Things to know

Regularly read by 50,000+ readers in over 140 countries around the world, "Dear Bro Jo" is published every Monday, Wednesday and Friday (with occasional additional posts, too).

This is column is just one guy's opinion, and while he does his best to keep what he thinks, says and writes in-line with the Gospel of Jesus Christ, Bro Jo is not a spokesman or authority for the LDS Church. (And Sister Jo thinks you should know that he's sometimes wrong, and often way too opinionated for his own good.)

Nothing here is meant to take the place of talking with parents, leaders, or Church authorities. Please, if you need serious help, talk to a trusted adult, leader, and / or professional counselor.

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Friday, July 29, 2016

When Mom Makes a Small Mistake

Dear Bro Jo,

Hi Bro Jo.

I told my Mom that I wanted a stuffed animal and I told her all about it and she got mad because she said I didn't tell her right and I know I did so what should I do?

Buy the animal that is the right one or just forget about it?

From,

- C




Dear C,

I'm not certain how old you are . . . but if you're young enough to still like buying stuffed animals then I think you’re young enough for your mother to tell you no.

If you're old enough that you don't need to ask your mother's permission, then stop asking.

If what you're saying is that you asked her to buy something for you and she picked up the wrong one, then you should apologize for telling her incorrectly (even if you didn't) and then go change it for the one you wanted.

And next time realize that, as is said, if you want something done your way you have to do it yourself; no sense complaining otherwise.

We love and respect our parents, even when we disagree with them; even when they're wrong.

At least when they're wrong about stuff as trivial as this.

Cheers,

- Bro Jo

Wednesday, July 27, 2016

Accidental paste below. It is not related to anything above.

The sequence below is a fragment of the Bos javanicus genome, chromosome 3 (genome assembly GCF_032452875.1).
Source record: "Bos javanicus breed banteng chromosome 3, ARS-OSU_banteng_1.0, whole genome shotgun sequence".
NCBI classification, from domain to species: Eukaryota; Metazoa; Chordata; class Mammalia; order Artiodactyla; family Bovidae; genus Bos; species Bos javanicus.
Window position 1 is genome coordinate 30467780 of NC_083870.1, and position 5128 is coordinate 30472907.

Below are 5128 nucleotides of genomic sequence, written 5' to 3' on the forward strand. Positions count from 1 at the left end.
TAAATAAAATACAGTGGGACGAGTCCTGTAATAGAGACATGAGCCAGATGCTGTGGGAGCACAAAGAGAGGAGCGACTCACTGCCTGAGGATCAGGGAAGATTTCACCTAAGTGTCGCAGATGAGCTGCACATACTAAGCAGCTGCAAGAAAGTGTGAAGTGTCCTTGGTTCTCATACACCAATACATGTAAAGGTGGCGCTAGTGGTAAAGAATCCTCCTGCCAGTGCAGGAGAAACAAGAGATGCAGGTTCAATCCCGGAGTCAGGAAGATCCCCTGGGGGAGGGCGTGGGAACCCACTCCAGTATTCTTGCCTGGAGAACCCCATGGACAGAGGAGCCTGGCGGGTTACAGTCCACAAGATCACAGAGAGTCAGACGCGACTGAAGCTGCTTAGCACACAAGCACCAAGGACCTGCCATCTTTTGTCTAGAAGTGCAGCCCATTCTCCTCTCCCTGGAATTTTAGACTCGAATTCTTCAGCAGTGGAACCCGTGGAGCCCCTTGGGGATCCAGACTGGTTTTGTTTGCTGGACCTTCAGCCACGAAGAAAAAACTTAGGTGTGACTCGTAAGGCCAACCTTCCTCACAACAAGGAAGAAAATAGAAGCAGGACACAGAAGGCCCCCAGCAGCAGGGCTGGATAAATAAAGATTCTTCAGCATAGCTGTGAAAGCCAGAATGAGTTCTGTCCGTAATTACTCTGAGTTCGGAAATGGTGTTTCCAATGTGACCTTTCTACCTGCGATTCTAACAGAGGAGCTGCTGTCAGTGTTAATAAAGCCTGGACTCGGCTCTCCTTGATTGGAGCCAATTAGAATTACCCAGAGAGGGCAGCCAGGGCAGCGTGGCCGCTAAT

Online Dating and Blind Dates

Dear Bro Jo,

Hey! It is me again.

I was just wondering what your thoughts were on online dating, aside from the obvious safety concerns.

My dad suggested it to me after things went downhill with the other guy, and so I humored him and signed up for one of the LDS dating sites.

And immediately I have gone from unnoticed, un-talked to girl, to having a million guys trying to talk to me!

I think I've already found one I'm interested in becoming more acquainted with...

He's ten years older than I am, but I find that I really don't mind that very much anymore.

The guys I dealt with that were my age just didn't jive well with me.

Just curious.

- Bug




Dear Bug,

There's no such thing as online dating.

If you're online, it's not a date.

I do think that in some situations the internet can be a good way, perhaps one of the few ways, for people to meet.

In some areas and with some age groups there just aren't a whole lot of options without going on line.

And I think that's fine.

Not my favorite or first recommendation, but I see its value.

They key, regardless of one's age or location, is to realize that the reason we out the word "virtual" in front of the word "reality" is to remind us that these things are not real.

No one's picture is true.

No one is forthcoming with all information.

And no real relationship can happen or grow in cyberspace.

If websites can introduce you to new people, and those introductions lead to actual in person dates, then that's fine.

If this becomes a substitute for real dating and talking face-to-face to people ... then that's not good.

Stay away from "hook-up" sites.  That's not where people go who are looking for someone to respect.

And, as always,

Be Safe.

- Bro Jo




Dear Bro Jo,

I agree.

But I also agree that it is a good way for people to meet, particularly when they are in circumstances that are not accommodating to much social activity, such as my life-sucking work schedule that requires me to work nights, and every other weekend with a day off at the beginning to middle of the week.

I prefer the face-to-face stuff. And when starting out, I prefer it in public areas where if something became a problem, people would be around to intervene or seek help from.

On that note. Ten year age difference?

I'm 21, he's 31 but we seem to have a lot in common.

(Granted, face to face, in person conversation is required.)

Is that weird?

I used to think that much of an age gap was weird before, and now it doesn't bother me.

The ones my age don't seem to jive very well with my personality and who I am.

Thoughts?

Thanks,

- Bug




Dear Bug,

I disagree that your work schedule will keep you from meeting people.

Staying home when you’re not working does that.

Especially at your age.